“I have no other choice than being an artist. Once I picked up the paintbrush and saw what I could do, I couldn’t stop.  I wake in the morning forgetting to put clean clothes on or maybe eat, because I’ve got to paint.  I’m doing what I was meant to do.” With an eye to more study Aradonna now has a private dealer in Los Angeles and another in Europe, with a growing stable of corporate clients.

A stylistic leap again from the two aforementioned artists, Stephanie Mercado is causing a stir in LA’s lowbrow scene. Born and bred in Boyle Heights to a Latino family, she has already shown at South Pasadena Art center and Santa Fe Art Colony. She started her career at 16 and, now 20 has since completed her BFA at Calstate Longbeach. Site http://www.artslant.com/global/artists/show/29706-stephanie-xristine-mercado

“Having been raised in a traditional Mexican Catholic family I have an affinity for historical religious paintings. I also like Caravaggio, Albrecht Durer, Rembrandt. Quentin Massys and Pieter Bruegel, “ Stephanie says. “LA is unique because there are a lot of small galleries in Los Angeles willing to show artists of all ages and levels. That’s due to diversity within the gallery system and within the artist network,” she adds. Youthful success is precarious territory when it comes to art - often critiqued as mere contrived display rather than genuinely miraculous. Its an anathema to academics and gallerists alike, both undermining its validity for lack of depth and consistency.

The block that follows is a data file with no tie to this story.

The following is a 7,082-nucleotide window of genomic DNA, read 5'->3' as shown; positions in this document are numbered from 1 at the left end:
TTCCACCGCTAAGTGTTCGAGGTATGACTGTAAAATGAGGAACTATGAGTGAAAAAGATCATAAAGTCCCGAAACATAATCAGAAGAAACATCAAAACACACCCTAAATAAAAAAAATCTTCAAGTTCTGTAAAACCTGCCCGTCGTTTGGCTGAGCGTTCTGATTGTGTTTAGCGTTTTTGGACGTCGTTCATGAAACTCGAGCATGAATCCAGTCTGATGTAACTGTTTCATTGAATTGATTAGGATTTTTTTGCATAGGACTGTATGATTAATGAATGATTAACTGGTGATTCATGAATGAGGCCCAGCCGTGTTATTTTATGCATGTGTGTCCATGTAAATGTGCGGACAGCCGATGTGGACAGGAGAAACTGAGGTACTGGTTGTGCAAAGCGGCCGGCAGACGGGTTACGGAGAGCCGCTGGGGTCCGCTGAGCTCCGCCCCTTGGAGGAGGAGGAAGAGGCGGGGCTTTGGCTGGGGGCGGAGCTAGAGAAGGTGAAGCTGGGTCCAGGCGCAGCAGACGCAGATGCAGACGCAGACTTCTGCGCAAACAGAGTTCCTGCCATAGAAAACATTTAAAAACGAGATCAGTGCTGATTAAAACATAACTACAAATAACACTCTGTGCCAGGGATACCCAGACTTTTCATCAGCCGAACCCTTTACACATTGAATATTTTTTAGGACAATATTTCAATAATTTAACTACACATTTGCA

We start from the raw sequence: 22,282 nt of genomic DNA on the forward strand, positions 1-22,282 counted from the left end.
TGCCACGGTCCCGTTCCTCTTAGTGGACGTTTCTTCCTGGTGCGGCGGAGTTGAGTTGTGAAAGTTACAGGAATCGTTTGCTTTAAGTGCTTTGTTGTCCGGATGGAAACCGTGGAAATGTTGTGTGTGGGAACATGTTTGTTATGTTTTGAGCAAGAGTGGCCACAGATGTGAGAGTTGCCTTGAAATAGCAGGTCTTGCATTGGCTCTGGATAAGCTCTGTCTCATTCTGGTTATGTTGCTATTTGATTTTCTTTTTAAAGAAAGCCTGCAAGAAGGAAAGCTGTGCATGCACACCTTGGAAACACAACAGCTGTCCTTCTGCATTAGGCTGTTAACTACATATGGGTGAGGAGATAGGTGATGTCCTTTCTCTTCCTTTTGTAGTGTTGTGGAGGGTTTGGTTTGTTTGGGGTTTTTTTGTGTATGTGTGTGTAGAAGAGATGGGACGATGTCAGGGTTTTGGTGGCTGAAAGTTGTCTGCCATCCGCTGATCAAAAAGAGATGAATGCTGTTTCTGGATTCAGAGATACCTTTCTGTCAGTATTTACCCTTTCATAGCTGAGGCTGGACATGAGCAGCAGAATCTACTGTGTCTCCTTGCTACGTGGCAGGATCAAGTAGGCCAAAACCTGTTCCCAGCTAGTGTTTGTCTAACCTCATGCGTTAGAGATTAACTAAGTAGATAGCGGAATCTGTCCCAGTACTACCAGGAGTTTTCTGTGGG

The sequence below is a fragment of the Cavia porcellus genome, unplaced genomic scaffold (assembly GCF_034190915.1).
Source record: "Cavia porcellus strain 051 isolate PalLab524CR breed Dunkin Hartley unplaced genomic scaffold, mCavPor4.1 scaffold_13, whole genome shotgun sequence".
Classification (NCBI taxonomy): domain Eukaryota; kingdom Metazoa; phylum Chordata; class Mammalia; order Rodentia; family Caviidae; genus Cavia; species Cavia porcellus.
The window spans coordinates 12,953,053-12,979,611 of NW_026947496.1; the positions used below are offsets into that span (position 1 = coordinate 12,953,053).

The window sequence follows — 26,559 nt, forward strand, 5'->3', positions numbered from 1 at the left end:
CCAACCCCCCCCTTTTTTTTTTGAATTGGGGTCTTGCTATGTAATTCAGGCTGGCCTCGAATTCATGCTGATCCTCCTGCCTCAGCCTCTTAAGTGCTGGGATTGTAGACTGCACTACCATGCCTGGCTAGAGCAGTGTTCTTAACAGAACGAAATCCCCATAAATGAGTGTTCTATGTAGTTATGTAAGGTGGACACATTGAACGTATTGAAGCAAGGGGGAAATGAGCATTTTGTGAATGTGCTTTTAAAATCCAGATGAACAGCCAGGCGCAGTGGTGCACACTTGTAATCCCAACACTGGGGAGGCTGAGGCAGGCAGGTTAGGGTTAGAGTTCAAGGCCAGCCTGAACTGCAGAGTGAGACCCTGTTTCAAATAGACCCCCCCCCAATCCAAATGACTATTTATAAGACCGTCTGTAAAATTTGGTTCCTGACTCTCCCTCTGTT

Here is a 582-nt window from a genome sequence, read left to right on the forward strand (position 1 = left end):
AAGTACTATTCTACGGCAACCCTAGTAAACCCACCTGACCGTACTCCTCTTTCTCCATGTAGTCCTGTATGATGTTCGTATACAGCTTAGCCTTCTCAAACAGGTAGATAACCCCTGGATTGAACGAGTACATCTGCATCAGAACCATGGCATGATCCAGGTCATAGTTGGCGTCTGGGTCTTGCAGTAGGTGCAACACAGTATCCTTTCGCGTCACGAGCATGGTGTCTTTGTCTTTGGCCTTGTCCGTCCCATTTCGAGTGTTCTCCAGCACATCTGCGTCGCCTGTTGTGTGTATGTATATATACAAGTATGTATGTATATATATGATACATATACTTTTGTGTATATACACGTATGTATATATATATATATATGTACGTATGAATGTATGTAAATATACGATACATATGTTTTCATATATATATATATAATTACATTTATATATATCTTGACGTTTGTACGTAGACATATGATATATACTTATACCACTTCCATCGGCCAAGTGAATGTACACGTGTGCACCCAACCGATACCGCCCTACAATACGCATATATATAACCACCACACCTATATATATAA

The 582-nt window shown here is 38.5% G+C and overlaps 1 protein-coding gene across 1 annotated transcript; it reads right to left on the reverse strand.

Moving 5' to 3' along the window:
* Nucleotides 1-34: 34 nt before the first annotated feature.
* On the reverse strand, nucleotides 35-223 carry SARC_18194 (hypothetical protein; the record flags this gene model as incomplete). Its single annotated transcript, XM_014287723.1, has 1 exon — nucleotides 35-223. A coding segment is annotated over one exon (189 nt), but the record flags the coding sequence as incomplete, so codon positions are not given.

Pierre Picot a Professor of painting at both Art Center and USC is ambivalent about the concept of art prodigies and what he calls “magnifying the cult of youth.”

“Some galleries are picking kids straight out of high school preying on their salability.  Its a fact that these people are still basically children, even though they have excellent technical skills, their ideas can be a little underdeveloped what vision of the past or future do they have.” “What makes a good painter is someone who has the ability to understand and express images and ideas that reflect living life to the fullest. Great ideas come from great minds that have a relationship with the world.”  Peree believes the ideal path for an artist is a general arts degree followed by specialized grad school course dependant on their chosen mode of expression.

Former art teacher William Turner, now owner of namesake gallery at Bergamot Station is philosophical about the illusion of young success, “Before an artist is recognized and collected there are still enormous pressures. They amount to the same dichotomies. How do I follow my vision and develop my talent as an artist and still make sure to pay the rent?”

“While most young artists, of whatever stripe, long for that fast lane to fame and success, these can be just as great a test of will and character as weathering rejection and failure. Success can tempt one to stop taking the risks that got you there, while failure can tempt one to forgo the risks that will get you there.”

Written by Craig Stephens